Author + information
- Received November 29, 2018
- Revision received January 11, 2019
- Accepted January 13, 2019
- Published online February 25, 2019.
- aDepartment of Internal Medicine, University of Colorado School of Medicine, Aurora, Colorado
- bDivision of Cardiology, Sarver Heart Center, University of Arizona College of Medicine, Tucson, Arizona
- cDivision of Cardiovascular Medicine, Vanderbilt University Medical Center, Vanderbilt Heart and Vascular Institute, Nashville, Tennessee
- dDivision of Cardiology, University of Colorado School of Medicine, Aurora, Colorado
- ↵∗Address for correspondence:
Dr. David Kao, Division of Cardiology, University of Colorado School of Medicine, 12700 East 19th Avenue, Campus Box B-139, Aurora, Colorado 80045.
Objectives This study sought to investigate sex differences in outcomes and responses to spironolactone in patients with heart failure with preserved ejection fraction (HFpEF).
Background HFpEF affects women more frequently than men. Sex differences in responses to effects of mineralocorticoid antagonists have not been reported.
Methods This was an exploratory, post hoc, non-pre-specified analysis of the TOPCAT (Aldosterone Antagonist Therapy for Adults With Heart Failure and Preserved Systolic Function) trial. Subjects with symptomatic HF and a left ventricular ejection fraction ≥45% were randomized to spironolactone or placebo therapy. Subjects enrolled from the Americas were analyzed. The primary outcome was a composite of cardiovascular (CV) death, cardiac arrest, or HF hospitalization. Secondary outcomes included all-cause mortality, CV, and non-CV mortality and CV, HF, and non-CV hospitalization. Sex differences in outcomes and treatment effects were determined using time-to-event analysis.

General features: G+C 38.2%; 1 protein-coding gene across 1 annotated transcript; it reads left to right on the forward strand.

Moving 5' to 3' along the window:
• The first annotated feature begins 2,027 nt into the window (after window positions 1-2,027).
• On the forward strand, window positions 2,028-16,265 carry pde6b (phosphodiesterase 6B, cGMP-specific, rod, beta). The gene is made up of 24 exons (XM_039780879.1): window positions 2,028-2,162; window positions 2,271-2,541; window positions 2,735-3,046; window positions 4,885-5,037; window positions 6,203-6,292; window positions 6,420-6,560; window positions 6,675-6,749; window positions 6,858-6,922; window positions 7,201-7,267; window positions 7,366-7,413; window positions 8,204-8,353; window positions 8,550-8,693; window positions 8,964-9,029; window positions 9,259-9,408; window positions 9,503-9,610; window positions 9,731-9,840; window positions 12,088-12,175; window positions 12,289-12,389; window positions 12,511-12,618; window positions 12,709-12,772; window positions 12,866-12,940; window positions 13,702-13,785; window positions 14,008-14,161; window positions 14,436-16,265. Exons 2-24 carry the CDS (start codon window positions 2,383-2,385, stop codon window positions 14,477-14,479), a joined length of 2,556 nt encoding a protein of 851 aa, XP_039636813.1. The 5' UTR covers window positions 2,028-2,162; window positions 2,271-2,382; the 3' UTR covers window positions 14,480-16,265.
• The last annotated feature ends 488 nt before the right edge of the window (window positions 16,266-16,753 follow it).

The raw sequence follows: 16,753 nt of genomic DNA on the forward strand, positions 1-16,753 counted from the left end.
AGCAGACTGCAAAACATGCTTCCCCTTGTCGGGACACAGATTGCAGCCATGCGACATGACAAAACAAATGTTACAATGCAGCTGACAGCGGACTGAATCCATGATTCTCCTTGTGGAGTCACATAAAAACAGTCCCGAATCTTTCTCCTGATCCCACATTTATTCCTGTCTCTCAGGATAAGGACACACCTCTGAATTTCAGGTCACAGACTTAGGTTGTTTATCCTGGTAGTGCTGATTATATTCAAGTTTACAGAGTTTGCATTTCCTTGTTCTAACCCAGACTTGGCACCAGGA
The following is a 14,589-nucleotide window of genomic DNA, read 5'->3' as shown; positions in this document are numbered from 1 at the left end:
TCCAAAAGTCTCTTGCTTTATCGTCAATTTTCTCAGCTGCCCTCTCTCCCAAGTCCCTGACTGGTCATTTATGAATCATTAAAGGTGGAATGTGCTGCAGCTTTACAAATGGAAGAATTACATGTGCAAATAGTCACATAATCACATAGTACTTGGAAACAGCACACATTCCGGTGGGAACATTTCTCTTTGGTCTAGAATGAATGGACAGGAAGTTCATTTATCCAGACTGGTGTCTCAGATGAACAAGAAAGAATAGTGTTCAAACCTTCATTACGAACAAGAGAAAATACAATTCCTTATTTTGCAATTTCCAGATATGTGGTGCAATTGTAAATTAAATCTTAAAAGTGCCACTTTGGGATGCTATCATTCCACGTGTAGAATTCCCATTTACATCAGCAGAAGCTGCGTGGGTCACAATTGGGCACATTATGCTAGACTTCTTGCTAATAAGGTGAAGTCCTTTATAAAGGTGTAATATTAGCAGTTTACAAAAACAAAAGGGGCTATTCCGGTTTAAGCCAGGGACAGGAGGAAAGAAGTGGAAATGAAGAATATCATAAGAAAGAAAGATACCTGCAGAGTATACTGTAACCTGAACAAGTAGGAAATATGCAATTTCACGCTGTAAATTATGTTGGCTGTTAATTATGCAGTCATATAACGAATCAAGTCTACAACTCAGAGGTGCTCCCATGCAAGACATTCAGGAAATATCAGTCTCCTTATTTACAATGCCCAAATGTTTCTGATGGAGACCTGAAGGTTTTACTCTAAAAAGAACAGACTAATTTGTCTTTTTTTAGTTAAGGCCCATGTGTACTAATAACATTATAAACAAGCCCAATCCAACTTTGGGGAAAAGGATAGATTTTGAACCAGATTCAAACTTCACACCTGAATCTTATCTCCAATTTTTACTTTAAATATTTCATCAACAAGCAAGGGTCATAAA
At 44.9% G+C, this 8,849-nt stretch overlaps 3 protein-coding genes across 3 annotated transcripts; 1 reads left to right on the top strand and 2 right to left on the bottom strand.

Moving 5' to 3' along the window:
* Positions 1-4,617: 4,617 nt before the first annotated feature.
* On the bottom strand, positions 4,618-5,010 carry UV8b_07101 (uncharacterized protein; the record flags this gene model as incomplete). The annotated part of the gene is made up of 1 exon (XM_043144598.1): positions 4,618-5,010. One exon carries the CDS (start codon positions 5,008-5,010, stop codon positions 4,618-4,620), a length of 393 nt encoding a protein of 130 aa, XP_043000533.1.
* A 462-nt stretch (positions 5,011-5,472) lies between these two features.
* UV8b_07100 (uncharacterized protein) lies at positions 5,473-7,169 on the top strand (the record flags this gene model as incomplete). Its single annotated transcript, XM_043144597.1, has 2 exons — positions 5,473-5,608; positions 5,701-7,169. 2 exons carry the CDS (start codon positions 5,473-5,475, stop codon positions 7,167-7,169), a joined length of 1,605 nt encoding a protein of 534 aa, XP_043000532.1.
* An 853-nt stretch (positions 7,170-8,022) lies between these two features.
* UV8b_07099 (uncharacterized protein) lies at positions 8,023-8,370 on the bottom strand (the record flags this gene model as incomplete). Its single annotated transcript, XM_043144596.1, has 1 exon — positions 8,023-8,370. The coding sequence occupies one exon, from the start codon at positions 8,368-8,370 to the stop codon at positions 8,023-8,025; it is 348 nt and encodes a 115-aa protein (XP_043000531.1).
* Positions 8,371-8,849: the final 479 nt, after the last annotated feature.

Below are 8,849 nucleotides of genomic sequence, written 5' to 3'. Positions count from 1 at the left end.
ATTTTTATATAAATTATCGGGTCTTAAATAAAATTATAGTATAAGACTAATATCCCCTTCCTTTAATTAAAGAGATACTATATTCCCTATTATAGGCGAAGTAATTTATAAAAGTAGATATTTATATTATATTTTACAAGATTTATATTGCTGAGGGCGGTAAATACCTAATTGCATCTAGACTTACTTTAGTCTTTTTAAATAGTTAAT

Results In total, 882 of 1,767 subjects (49.9%) were women. Women were older with fewer comorbidities but worse patient-reported outcomes. There were no sex differences in outcomes in the placebo arm or in response to spironolactone for the primary outcome or its components. Spironolactone therapy was associated with reduced all-cause mortality in women (hazard ratio: 0.66; p = 0.01) but not in men (pinteraction = 0.02).
Conclusions In TOPCAT, women and men presented with different clinical profiles and similar clinical outcomes. The interaction between spironolactone and sex in TOPCAT overall and in the present analysis was nonsignificant for the primary outcome, but there was a reduction in all-cause mortality associated with spironolactone therapy in women, with a significant interaction between sex and treatment arm. Prospective evaluation is needed to determine whether spironolactone therapy may be effective for treatment of HFpEF in women. (Aldosterone Antagonist Therapy for Adults With Heart Failure and Preserved Systolic Function [TOPCAT]; NCT00094302)
Supported by American Heart Association award 17IG3366030, U.S. National Institutes of Health/National Heart, Lung, and Blood Institute grants 1K08HL125725 and HH SN268200425207C, and Jacqueline’s Research Fund, Center for Women’s Health Research, University of Colorado School of Medicine. Dr. Sweitzer has received grants from Novartis and Merck Sharpe & Dohme; and is a consultant for Myokardia. Dr. Lindenfeld is a consultant for Novartis, Abbott, Edwards Lifesciences, Boston Scientific, Relypsa, VWave, CVRx, Boehringer Ingelheim, and ImpulseDynamics. All other authors have reported that they have no relationships relevant to the contents of this paper to disclose. John Teerlink, MD, served as Guest Editor for this paper.
- Received November 29, 2018.
- Revision received January 11, 2019.
- Accepted January 13, 2019.
- 2019 American College of Cardiology Foundation
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